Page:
IC: Gives the GAIC for a GAMLSS Object

Description Usage Arguments Value Author(s) References See Also Examples

View source: R/extra.R

Description

The function GAIC() calculates the Generalised Akaike information criterion (GAIC) for a given penalty k for a fitted GAMLSS object.

The function AIC.gamlss() is the method associated with a GAMLSS object of the generic function AIC(). Note that GAIC() is a synonymous of the function AIC.gamlss.

The function IC() is an old version of GAIC().

The function GAIC.table() produces a table with different models as rows and different penalties, k, as columns.

The function GAIC.scaled() produces, [for a given set of different fitted models or for a table produced by chooseDist()], the scaled Akaike values (see Burnham and Anderson (2002) section 2.9 for a similar concept the GAIC weights. The scaled Akaike should not be interpreted as posterior probabilities of models given the data but for model selection purpose they produce a scaled ranking of the model using their relative importance i.e. from the worst to the best model.

The function extractAIC is a the method associated a GAMLSS object of the generic function extractAIC and it is mainly used in the stepAIC function.

The function Rsq compute a generalisation of the R-squared for not normal models.

Usage

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IC(object, k = 2)
## S3 method for class 'gamlss'
AIC(object, ..., k = 2, c = FALSE)
GAIC(object, ..., k = 2, c = FALSE )
GAIC.table(object, ..., k = c(2, 3.84, round(log(length(object$y)), 2)),
           text.to.show=NULL)
GAIC.scaled(object,..., k = 2, c = FALSE, plot = TRUE,   
              text.cex = 0.7, which = 1, diff.dev = 1000,
              text.to.show = NULL, col = NULL, horiz = FALSE) 
## S3 method for class 'gamlss'
extractAIC(fit, scale, k = 2, c = FALSE, ...)

Arguments

object

an gamlss fitted model(s) [or for GAIC.scaled() a table produced by chooseDist()].

fit

an gamlss fitted model

...

allows several GAMLSS object to be compared using a GAIC

k

the penalty with default k=2.5

c

whether the corrected AIC, i.e. AICc, should be used, note that it applies only when k=2

scale

this argument is not used in gamlss

plot

whether to plot the ranking in GAIC.scaled().

text.cex

the size of the models/famlies in the text of the plot of GAIC.scaled().

diff.dev

this argument prevents models with a difference in deviance greater than diff.dev from the ‘best’ model to be considered (or plotted).

which

which column of GAIC scaled to plot in GAIC.scaled().

text.to.show

if NULL, GAIC.scaled() shows the model names otherwise the character in this list

col

The colour of the bars in GAIC.scaled()

horiz

whether to plot the bars vertically (default) or horozontaly

Value

The function IC() returns the GAIC for given penalty k of the GAMLSS object. The function AIC() returns a matrix contains the df's and the GAIC's for given penalty k. The function GAIC() returns identical results to AIC. The function GAIC.table() returns a table which its rows showing different models and its columns different k's. The function extractAIC() returns vector of length two with the degrees of freedom and the AIC criterion.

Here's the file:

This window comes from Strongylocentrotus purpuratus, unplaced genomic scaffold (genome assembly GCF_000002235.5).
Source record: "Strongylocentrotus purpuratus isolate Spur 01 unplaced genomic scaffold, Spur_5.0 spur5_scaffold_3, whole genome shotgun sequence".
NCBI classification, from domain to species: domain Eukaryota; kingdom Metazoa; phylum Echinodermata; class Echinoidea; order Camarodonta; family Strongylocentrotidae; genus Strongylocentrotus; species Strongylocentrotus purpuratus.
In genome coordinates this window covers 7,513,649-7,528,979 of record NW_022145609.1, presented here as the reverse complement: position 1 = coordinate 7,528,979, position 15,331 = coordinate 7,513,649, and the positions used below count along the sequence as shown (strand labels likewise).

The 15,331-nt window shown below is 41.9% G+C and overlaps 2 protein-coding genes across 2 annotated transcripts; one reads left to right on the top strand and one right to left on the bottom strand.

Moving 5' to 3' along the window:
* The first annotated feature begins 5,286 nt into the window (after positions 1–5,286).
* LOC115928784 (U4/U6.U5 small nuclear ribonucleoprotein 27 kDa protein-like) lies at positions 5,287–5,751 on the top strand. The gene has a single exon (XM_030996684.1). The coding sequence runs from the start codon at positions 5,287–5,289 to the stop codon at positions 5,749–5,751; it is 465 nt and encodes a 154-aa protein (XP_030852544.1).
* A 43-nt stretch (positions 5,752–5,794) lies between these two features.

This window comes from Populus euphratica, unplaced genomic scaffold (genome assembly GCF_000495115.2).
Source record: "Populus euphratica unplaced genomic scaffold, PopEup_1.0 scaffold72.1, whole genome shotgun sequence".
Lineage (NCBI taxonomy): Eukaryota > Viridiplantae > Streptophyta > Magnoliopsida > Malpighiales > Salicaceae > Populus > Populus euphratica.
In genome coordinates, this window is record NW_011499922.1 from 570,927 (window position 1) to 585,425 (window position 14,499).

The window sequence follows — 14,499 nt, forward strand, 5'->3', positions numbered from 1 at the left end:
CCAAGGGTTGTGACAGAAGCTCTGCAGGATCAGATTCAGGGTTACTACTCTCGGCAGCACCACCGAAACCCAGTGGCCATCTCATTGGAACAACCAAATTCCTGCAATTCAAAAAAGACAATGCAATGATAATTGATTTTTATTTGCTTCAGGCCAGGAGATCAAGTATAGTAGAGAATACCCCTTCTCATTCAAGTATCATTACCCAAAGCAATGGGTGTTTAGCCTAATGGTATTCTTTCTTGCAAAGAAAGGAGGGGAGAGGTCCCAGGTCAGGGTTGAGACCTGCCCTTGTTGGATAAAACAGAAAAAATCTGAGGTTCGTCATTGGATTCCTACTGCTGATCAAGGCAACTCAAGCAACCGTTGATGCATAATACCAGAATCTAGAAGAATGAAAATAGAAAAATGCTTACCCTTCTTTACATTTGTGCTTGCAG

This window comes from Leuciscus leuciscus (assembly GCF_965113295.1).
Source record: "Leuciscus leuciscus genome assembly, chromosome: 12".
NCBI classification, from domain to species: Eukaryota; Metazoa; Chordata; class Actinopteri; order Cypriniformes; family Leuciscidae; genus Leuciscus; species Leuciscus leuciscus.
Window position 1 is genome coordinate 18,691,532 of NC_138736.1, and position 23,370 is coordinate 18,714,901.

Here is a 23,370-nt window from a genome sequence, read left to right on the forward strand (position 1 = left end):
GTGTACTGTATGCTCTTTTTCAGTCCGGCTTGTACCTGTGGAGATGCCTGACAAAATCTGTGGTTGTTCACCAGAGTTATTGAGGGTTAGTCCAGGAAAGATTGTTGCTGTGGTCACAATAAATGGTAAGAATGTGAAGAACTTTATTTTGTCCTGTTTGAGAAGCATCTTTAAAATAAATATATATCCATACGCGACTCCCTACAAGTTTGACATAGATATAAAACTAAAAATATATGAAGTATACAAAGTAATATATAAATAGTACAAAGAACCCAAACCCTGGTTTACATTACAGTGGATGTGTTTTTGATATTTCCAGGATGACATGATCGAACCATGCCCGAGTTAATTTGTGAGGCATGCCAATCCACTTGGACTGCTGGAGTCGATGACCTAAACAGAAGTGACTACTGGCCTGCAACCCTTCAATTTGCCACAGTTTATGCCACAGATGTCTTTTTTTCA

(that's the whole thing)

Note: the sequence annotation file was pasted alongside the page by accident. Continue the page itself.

Author(s)

Mikis Stasinopoulos d.stasinopoulos@londonmet.ac.uk

References

Burnham K. P. and Anderson D. R (2002). Model Selection and Multimodel Inference A Practical Information-Theoretic Approach, Second Edition, Springer-Verlag New York, Inc.

Rigby, R. A. and Stasinopoulos D. M. (2005). Generalized additive models for location, scale and shape,(with discussion), Appl. Statist., 54, part 3, pp 507-554.

Rigby, R. A., Stasinopoulos, D. M., Heller, G. Z., and De Bastiani, F. (2019) Distributions for modeling location, scale, and shape: Using GAMLSS in R, Chapman and Hall/CRC. An older version can be found in https://www.gamlss.com/.

Stasinopoulos D. M. Rigby R.A. (2007) Generalized additive models for location scale and shape (GAMLSS) in R. Journal of Statistical Software, Vol. 23, Issue 7, Dec 2007, https://www.jstatsoft.org/v23/i07/.

Stasinopoulos D. M., Rigby R.A., Heller G., Voudouris V., and De Bastiani F., (2017) Flexible Regression and Smoothing: Using GAMLSS in R, Chapman and Hall/CRC.

(see also https://www.gamlss.com/).

See Also

gamlss

Examples

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data(abdom)
m1 <-  gamlss(y~x, family=NO, data=abdom)
IC(m1)
extractAIC(m1,k=2)
m2 <-  gamlss(y~x, sigma.fo=~x, family=NO, data=abdom)
m3 <-  gamlss(y~pb(x), sigma.fo=~x, family=NO, data=abdom)
m4 <-  gamlss(y~pb(x), sigma.fo=~pb(x), family=NO, data=abdom)
AIC(m1,m2, m3, m4)
AIC(m1,m2, m3, m4, c=TRUE)
AIC(m1,m2, m3, m4, k=3)
GAIC.table(m1,m2, m3, m4)
GAIC.scaled(m1,m2, m3, m4)
## Not run: 
MT <- chooseDist(m3)
GAIC.scaled(MT)
GAIC.scaled(MT, which=2)
## End(Not run)

gamlss documentation built on March 31, 2021, 5:10 p.m.